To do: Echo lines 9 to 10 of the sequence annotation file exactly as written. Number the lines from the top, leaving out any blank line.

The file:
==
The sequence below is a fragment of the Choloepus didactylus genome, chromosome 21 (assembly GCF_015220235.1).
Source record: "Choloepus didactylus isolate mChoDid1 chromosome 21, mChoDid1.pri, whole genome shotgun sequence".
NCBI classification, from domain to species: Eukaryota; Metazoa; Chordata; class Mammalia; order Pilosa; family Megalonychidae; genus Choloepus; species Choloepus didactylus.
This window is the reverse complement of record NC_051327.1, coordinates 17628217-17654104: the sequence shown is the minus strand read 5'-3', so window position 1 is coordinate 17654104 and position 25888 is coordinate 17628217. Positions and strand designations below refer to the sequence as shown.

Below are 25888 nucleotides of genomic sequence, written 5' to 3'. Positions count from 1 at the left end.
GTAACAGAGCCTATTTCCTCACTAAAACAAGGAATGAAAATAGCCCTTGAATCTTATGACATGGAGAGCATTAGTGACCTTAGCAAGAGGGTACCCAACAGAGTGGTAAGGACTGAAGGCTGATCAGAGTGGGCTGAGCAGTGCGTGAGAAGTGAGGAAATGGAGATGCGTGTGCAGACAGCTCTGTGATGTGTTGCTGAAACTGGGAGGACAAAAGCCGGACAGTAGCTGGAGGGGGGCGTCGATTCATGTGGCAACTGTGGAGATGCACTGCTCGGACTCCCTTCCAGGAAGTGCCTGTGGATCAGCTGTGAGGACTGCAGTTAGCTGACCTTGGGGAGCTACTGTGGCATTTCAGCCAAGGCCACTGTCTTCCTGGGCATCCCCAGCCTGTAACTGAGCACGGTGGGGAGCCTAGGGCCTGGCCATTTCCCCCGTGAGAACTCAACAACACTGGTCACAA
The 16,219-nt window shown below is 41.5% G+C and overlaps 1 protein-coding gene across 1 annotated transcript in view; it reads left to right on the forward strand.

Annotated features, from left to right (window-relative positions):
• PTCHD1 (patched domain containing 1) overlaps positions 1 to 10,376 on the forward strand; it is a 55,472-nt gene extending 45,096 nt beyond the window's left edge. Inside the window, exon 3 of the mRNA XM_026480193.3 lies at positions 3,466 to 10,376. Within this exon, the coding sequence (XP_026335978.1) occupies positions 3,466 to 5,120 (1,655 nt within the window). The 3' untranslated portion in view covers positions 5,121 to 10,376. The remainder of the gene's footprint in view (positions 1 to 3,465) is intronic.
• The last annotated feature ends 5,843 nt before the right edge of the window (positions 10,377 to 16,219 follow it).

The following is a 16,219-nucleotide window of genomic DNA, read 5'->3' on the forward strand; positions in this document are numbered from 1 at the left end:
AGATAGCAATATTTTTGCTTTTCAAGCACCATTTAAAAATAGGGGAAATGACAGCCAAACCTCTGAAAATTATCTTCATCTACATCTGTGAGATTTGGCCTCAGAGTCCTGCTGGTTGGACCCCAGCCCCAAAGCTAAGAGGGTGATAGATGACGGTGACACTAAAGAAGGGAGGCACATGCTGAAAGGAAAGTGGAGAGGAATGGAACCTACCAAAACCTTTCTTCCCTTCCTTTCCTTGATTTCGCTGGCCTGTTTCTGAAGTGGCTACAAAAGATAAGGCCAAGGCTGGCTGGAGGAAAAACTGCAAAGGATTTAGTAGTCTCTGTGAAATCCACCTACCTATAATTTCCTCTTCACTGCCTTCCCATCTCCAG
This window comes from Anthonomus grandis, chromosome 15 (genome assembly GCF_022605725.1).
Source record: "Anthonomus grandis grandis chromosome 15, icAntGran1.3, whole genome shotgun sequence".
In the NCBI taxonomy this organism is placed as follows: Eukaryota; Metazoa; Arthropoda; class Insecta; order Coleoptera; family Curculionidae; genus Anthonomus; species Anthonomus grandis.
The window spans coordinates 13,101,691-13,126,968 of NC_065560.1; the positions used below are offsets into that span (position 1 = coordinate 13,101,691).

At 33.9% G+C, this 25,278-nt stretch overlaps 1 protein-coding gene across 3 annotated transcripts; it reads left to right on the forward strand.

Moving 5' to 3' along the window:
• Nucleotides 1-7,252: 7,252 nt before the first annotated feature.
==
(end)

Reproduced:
• PTCHD1 (patched domain containing 1) overlaps positions 1 to 10,376 on the forward strand; it is a 55,472-nt gene extending 45,096 nt beyond the window's left edge. Inside the window, exon 3 of the mRNA XM_026480193.3 lies at positions 3,466 to 10,376. Within this exon, the coding sequence (XP_026335978.1) occupies positions 3,466 to 5,120 (1,655 nt within the window). The 3' untranslated portion in view covers positions 5,121 to 10,376. The remainder of the gene's footprint in view (positions 1 to 3,465) is intronic.
• The last annotated feature ends 5,843 nt before the right edge of the window (positions 10,377 to 16,219 follow it).